Russia: Putin lifts ban on protests at Sochi Games
Russian President Vladimir Putin on Saturday signed a decree lifting a blanket ban on political protests at the Sochi Winter Olympics, bowing to pressure from the International Olympic Committee (IOC).world Updated: Jan 04, 2014 14:02 IST
Russian President Vladimir Putin on Saturday signed a decree lifting a blanket ban on political protests at the Sochi Winter Olympics, bowing to pressure from the International Olympic Committee (IOC).
The decree allows demonstrations and marches at locations or along routes that must be agreed with officials in the Black Sea resort city along with the regional police and security forces.
It also allows officials to set limits on how many people can take part in protests during the Games, which run from February 7 to 23.
Putin had issued a decree in August that forbade any rallies or marches over issues unrelated to the Games from being held inside the tightly controlled security zone.
The draconian measure was to take effect on January 7 and last until March 21 after the city hosts the Paralympic Games from March 7 to 16.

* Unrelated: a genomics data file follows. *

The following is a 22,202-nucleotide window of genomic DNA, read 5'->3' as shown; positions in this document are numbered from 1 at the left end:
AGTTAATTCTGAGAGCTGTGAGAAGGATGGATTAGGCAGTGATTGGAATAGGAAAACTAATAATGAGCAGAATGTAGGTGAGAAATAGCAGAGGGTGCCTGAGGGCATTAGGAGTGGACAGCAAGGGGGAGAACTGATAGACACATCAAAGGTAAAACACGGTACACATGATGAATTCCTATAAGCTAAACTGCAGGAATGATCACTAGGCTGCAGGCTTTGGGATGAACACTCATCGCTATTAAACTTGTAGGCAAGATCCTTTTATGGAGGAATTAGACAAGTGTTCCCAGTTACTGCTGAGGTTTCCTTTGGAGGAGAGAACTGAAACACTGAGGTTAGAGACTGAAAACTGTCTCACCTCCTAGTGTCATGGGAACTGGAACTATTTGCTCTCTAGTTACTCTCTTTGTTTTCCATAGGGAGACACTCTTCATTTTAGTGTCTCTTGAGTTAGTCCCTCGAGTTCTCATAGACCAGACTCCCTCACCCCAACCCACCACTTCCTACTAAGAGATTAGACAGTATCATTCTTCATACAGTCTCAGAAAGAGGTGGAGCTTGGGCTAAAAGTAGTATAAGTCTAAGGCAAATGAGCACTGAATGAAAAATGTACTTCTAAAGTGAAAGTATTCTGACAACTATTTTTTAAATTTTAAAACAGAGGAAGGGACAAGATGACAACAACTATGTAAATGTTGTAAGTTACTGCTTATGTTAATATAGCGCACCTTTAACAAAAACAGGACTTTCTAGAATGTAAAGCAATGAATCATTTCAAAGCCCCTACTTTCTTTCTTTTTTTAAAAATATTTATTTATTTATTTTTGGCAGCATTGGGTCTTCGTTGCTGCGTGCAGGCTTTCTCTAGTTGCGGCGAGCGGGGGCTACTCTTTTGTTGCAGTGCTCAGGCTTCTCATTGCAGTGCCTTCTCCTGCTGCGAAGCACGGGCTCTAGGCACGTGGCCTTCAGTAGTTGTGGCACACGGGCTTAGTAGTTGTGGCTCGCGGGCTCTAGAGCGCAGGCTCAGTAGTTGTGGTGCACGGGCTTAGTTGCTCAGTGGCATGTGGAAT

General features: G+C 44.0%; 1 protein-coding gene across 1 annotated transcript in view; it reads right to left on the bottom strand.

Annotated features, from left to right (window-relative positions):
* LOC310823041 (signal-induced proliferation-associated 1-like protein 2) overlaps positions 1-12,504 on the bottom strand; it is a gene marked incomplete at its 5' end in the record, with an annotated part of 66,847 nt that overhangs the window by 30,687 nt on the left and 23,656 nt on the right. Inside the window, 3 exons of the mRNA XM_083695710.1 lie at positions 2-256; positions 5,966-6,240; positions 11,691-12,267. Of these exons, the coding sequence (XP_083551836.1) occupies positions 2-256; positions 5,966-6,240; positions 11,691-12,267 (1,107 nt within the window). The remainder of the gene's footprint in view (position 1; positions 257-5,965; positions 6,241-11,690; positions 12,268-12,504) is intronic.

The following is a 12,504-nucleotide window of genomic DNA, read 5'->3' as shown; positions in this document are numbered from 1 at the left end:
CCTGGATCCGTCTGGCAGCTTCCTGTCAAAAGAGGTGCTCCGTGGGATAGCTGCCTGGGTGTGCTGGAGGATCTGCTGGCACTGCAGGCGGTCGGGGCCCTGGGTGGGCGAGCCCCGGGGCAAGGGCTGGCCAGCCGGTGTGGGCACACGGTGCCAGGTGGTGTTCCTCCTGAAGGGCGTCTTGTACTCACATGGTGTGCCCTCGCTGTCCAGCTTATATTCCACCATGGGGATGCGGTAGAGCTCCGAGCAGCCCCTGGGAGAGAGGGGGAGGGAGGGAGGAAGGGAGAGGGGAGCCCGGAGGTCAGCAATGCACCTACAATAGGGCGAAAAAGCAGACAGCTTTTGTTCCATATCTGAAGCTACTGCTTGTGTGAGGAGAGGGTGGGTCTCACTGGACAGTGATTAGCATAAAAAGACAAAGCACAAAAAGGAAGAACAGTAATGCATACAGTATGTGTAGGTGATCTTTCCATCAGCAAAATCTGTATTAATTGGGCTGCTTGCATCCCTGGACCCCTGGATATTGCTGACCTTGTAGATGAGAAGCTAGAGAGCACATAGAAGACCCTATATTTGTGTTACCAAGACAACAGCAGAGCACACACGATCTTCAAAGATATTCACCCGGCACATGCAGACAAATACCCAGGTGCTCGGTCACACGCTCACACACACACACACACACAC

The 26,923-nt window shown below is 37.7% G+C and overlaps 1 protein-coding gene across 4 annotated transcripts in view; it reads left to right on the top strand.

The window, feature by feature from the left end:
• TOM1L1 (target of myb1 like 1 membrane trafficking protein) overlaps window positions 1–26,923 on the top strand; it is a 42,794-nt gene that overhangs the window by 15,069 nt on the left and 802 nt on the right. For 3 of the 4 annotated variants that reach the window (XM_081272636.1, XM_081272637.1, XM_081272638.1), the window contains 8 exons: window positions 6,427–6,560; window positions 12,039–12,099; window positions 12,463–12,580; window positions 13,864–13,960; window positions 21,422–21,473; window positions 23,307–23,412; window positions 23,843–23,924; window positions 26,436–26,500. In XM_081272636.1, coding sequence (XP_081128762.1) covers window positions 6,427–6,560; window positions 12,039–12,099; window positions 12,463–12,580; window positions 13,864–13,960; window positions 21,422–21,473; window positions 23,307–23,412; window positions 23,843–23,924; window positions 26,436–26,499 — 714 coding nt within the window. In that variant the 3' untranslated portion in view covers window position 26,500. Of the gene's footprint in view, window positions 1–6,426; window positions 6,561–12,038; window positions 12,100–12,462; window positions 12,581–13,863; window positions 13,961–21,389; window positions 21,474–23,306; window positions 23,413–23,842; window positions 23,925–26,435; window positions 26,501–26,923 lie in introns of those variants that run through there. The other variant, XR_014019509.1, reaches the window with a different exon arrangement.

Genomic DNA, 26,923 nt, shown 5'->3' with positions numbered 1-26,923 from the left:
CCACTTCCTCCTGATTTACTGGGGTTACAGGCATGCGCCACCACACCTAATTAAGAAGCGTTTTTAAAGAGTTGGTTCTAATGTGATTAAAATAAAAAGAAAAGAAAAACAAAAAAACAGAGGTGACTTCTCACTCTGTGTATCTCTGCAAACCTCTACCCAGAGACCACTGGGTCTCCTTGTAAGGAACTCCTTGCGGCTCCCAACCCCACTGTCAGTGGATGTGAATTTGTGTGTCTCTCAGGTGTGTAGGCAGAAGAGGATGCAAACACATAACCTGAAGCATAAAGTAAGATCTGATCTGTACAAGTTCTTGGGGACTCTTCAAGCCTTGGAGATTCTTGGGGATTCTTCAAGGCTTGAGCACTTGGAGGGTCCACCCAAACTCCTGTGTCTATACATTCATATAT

But IOC president Thomas Bach said in December that the Russian organisers had agreed to allow a "protest zone" at the games after discussions with the committee, saying he welcomed the move.
US President Barack Obama and European leaders including British Prime Minister David Cameron have announced they will not attend the opening ceremony amid concerns over Russia's rights record and particularly a recent law banning "homosexual propaganda".
Russia is introducing extremely strict security measures during the games, including drone surveillance, limited transport access to the city and monitoring of the phone records of athletes and journalists accredited to the event.
Fears that Islamist militants could stage attacks during the Games were heightened by two suicide bombings last month in the southern city of Volgograd, a transport hub 700 kilometres (400 miles) from Sochi.
First Published: Jan 04, 2014 13:59 IST